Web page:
Please note! This essay has been submitted by a student.
A lot of things are important in life but getting an education is one of the most important steps to take in life if you want to be successful, along with school money, time, and your future in general are all things that are affected by going to college. There is a huge problem right now that is affecting all college students and that is general education classes. We are having to waste so much money and time on General Education classes that we shouldn’t be required to take depending on how relevant it is to your major. Degree requirements should be restructured to better suit individual majors rather than just be an overall thing everyone must take. What I’m going to be talking about is if we didn’t have to take some of these unnecessary general Ed classes, we would have much more spare money and time on our hands which could be used in a more efficient way.
One Problem is that students must spend so much money on these classes that aren’t relevant for the major that they are going for whereas if they didn’t have to do that that money could be spent on more relevant classes or just have some extra money to save. One major argument that the school system has is that Gen Ed classes make us more well-rounded adults which sure maybe that is the case, but we aren’t going to college to become well-rounded adults were going to become masters at the major were going for. For the majority of students, we don’t have unlimited sources of money no one does really, and the amount of money needed to take these useless gen Ed’s that we don’t need to become a master at our major just adds up to substantial amounts. Because of this, students often end up with student debt. Abigail Hess a news associate with CNBC mentions that “Most college graduates have one major thing in common: student debt.
Today, 70 percent of college students graduate with a significant amount of loans. Over 44 million Americans collectively hold nearly $1.5 trillion in student debt. That means that roughly one in four American adults are paying off student loans.” (Hess) She continues in saying “When they graduate, the average student loan borrower has $37,172 in student loans, a $20,000 increase from 13 years ago. With that money, borrowers could put a down payment on a home, purchase a new car or bootstrap their own business.” (Hess) All the money we spend on these extra classes that are required to get our AA is just a huge waste of money that isn’t necessary for you to do especially if it’s not even relevant for the degree you’re going for.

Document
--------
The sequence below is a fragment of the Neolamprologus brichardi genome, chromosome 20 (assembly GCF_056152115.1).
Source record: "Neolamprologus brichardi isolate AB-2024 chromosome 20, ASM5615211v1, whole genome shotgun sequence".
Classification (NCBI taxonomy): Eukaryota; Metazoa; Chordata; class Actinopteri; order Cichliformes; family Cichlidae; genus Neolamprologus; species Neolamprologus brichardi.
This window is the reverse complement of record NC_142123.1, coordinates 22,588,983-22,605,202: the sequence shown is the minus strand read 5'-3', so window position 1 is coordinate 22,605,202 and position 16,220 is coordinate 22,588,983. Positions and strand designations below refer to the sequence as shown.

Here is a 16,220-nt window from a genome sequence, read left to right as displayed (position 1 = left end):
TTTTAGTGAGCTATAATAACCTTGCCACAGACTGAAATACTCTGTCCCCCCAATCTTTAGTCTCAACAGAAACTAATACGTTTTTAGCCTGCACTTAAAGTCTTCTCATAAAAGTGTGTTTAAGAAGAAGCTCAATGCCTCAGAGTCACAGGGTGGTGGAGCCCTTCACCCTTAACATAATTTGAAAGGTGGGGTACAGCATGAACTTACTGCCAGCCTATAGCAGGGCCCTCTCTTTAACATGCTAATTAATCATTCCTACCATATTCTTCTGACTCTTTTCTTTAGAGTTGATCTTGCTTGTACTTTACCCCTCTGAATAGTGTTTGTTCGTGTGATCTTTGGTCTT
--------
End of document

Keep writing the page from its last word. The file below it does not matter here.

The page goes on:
This is a big deal because money doesn’t grow on trees, college is already expensive and having to spend money on wasteful classes doesn’t help. If we didn’t have to take these classes that money could be spent more efficiently like on classes that are relevant to our majors. General Education Courses are too expensive, add too much student debt, and adds so much micro managing around your other courses that are needed for the degree that’s relevant for you. Maud de Groot at Kennesaw State University said that she was born and raised in the Netherlands and the entire college system there is so much more different than the one in America. In all honesty it’s true and students know it and because of this a lot of students are enrolling abroad. Andrew Blackman at the Wall Street journal had this to say “As the cost of college in the U.S. soars to record levels, American students in growing numbers are enrolling in schools abroad, where tuition fees are substantially lower and in some cases nonexistent.
Annual tuition and fees for a private, nonprofit four-year university in the U.S. last year averaged $31,231, according to the nonprofit College Board.” (Blackman) College is supposed to be the place where you go to be taught to be a master in your future career. Instead we waste our money on gen ed courses that don’t even relate to your future career. Students are sick of it and that’s why are seeking education in other countries. Another example is “In Germany, universities receive so much in government subsidies that most students including international students pay no tuition at all. While it may not qualify as an exodus, some of the most popular countries for college enrollments abroad have seen sharp upticks since 2011-12, when more than 46,500 U.S. students were enrolled in foreign academic-degree programs, according to the Institute of International Education. Britain, the No.1 country for U.S. students, saw an 8% annual increase in 2012-13. German universities, meanwhile, experienced a 33% increase between 2010 and 2013, according to the German Academic Exchange Service.” (Blackman) A way that US could make college cheaper is to for one get rid of some of the useless gen Ed degree requirements and maybe that would stop students seeking education from other countries. Money isn’t the only thing that’s getting wasted with all these irrelevant courses that the school system requires us to take.